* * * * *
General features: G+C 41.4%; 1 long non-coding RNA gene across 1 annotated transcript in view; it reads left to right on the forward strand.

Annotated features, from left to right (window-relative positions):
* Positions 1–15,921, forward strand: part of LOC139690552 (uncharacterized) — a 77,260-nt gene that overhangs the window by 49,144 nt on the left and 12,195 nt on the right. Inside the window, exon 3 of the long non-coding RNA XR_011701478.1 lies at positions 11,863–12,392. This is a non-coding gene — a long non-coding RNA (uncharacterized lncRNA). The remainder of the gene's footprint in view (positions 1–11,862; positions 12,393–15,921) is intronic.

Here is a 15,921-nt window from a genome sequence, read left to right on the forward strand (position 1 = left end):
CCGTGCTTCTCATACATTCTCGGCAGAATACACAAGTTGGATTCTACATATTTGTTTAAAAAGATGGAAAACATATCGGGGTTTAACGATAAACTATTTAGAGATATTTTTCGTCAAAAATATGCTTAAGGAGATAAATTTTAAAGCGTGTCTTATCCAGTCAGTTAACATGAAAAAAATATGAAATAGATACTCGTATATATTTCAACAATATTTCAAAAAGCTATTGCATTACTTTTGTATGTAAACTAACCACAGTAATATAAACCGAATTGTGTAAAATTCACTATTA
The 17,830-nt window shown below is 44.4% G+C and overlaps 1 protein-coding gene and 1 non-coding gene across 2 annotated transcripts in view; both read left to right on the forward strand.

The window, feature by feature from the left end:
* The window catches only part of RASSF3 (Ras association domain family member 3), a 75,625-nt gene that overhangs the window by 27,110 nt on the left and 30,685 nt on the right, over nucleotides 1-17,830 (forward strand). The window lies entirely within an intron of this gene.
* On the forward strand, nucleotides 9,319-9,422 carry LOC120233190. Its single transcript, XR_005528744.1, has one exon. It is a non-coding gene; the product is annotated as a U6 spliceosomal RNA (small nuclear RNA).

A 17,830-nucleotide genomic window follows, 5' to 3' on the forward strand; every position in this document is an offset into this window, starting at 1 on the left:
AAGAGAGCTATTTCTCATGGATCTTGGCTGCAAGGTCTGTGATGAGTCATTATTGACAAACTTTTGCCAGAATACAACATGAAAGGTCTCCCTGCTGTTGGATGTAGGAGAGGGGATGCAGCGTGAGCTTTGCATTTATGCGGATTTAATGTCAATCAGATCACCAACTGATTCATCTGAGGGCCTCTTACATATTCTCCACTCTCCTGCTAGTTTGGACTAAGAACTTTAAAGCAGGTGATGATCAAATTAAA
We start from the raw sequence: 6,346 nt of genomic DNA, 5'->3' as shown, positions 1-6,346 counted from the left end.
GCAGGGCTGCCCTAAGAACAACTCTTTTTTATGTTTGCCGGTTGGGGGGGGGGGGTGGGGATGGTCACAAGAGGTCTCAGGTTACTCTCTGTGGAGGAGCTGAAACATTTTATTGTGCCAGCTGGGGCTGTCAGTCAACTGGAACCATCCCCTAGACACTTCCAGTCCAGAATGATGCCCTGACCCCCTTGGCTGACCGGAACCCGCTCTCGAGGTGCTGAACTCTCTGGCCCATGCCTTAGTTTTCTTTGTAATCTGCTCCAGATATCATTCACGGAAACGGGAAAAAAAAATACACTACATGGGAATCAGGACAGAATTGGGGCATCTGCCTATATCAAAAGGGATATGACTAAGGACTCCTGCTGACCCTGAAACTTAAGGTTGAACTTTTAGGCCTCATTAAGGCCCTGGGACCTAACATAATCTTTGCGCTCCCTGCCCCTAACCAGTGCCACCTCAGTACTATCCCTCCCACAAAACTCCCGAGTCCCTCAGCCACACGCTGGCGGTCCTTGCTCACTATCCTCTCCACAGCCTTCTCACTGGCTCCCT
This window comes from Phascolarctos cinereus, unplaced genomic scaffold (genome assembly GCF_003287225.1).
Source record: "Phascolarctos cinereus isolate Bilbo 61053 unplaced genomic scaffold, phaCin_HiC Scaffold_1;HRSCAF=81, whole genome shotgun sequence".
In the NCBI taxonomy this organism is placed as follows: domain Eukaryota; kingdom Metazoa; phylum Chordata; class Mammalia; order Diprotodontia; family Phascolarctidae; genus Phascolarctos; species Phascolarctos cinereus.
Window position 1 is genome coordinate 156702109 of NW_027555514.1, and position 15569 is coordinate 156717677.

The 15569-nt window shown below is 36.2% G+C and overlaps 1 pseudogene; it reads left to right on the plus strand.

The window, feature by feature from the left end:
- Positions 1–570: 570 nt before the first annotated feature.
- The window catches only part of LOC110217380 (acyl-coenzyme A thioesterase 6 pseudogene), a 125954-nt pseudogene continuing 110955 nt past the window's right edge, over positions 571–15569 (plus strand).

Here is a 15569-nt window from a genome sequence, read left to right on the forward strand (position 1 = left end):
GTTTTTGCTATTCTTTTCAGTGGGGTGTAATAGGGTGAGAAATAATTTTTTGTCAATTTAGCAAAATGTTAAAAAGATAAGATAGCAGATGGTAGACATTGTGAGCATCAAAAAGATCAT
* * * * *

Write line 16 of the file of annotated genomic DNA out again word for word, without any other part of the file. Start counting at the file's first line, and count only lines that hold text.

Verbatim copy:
In the NCBI taxonomy this organism is placed as follows: domain Eukaryota; kingdom Metazoa; phylum Chordata; class Mammalia; order Diprotodontia; family Phascolarctidae; genus Phascolarctos; species Phascolarctos cinereus.